In the last several days, I have received numerous notes from various preachers who have known and loved Ron. Time does not permit me to share them all, but I would like to quote from two men who have known brother Lloyd for a much longer time than me. These honorable men share my respect for another equally honorable man.
First of all, hear the words of Truman Smith, a beloved brother who labored in Henderson, Texas while Ron was in Tyler. He said,
Mark: I appreciated so very much your message concerning Ron. Then to learn of his death has come with such deep regret and sadness. It was my privilege to have known Ron and his good family for many years. I guess it was when he first moved to work with the Chandler Highway congregation in Tyler that I first met him. I honestly believe that I have never known a better man! And, oh, how we do need him at this time! I know his sweet family and the brethren there at Clute must be in complete shock at this time! May God bless all of them! Thanks again for informing us. Brotherly, Truman Smith
Next, reflect upon two messages from brother Bill Cavender, who labored with Ron in a variety of circumstances. The first note was in response to a notice concerning Ron’s illness, the second was in response to the announcement of his death:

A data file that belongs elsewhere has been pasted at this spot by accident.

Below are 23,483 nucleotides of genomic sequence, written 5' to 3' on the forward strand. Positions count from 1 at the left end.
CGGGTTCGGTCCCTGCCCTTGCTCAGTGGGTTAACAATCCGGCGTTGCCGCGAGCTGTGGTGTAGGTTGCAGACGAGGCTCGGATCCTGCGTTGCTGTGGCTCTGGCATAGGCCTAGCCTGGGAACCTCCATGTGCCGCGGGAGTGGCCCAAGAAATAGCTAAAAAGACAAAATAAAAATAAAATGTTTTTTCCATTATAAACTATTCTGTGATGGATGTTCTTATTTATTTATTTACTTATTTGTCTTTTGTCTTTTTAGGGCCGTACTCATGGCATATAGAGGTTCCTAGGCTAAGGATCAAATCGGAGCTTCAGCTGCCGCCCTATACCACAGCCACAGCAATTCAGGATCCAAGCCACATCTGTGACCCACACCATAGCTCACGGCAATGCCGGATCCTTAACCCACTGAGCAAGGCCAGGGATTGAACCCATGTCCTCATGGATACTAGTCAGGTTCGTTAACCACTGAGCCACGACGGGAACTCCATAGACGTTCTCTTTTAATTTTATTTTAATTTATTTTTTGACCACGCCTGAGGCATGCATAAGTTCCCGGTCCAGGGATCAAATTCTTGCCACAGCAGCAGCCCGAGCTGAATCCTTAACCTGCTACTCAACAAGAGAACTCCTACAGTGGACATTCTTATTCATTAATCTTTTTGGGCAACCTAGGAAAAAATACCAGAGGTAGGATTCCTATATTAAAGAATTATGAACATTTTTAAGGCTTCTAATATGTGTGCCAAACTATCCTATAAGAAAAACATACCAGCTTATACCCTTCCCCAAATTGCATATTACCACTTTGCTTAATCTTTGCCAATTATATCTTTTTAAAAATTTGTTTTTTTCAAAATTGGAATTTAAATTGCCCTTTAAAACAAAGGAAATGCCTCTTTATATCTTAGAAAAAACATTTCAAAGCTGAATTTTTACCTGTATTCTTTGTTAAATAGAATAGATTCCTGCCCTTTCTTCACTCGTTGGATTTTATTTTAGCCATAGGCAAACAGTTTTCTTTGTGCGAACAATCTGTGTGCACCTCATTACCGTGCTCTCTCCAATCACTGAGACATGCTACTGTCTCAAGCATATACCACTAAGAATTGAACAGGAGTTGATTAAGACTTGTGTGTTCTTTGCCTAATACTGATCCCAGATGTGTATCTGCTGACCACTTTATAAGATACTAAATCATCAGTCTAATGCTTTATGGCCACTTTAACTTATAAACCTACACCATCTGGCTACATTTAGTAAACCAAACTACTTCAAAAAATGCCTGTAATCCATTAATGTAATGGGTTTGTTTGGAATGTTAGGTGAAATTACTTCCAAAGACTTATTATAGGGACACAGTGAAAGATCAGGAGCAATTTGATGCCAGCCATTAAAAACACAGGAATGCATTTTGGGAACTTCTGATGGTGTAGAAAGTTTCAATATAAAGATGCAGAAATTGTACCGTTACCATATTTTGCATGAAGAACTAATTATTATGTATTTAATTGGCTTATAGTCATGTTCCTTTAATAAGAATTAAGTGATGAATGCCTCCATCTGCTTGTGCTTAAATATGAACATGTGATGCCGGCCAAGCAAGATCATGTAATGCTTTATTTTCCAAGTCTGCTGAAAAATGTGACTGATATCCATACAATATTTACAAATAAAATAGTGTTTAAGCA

Dear brother Mark: Thank you so much for your e-mail regarding the serious illness of brother Ron Lloyd, faithful preacher of the good church in Clute, Texas. I am so sorry to hear of this heart attack, and I am praying fervently for his improvement and recovery. Ron is a good man, an outstanding preacher and teacher. His beloved, lovely wife, Lolita, is such a godly and good lady and wife. I have been with them many times, when they lived and taught school in Tyler, Texas, and he preached for years for the Chandler Highway church in Tyler. And then after they retired from teaching and moved to Clute, Texas, I was with them there for two meetings. He is one of the finest men I have ever met, completely honest, and a true lover of God and of Jesus Christ, and of the Truth of the gospel. Without any fear or favor, and without any compromise, I have known him to stand for what is right and good and true for all the years I have known him and Lita. Please tell Lita and all the church at Clute that Marinel and I are praying for them, and for him in particular. . . . Please let me hear often and further from you as to his condition and progress. Thank you so much, Mark, for writing to me.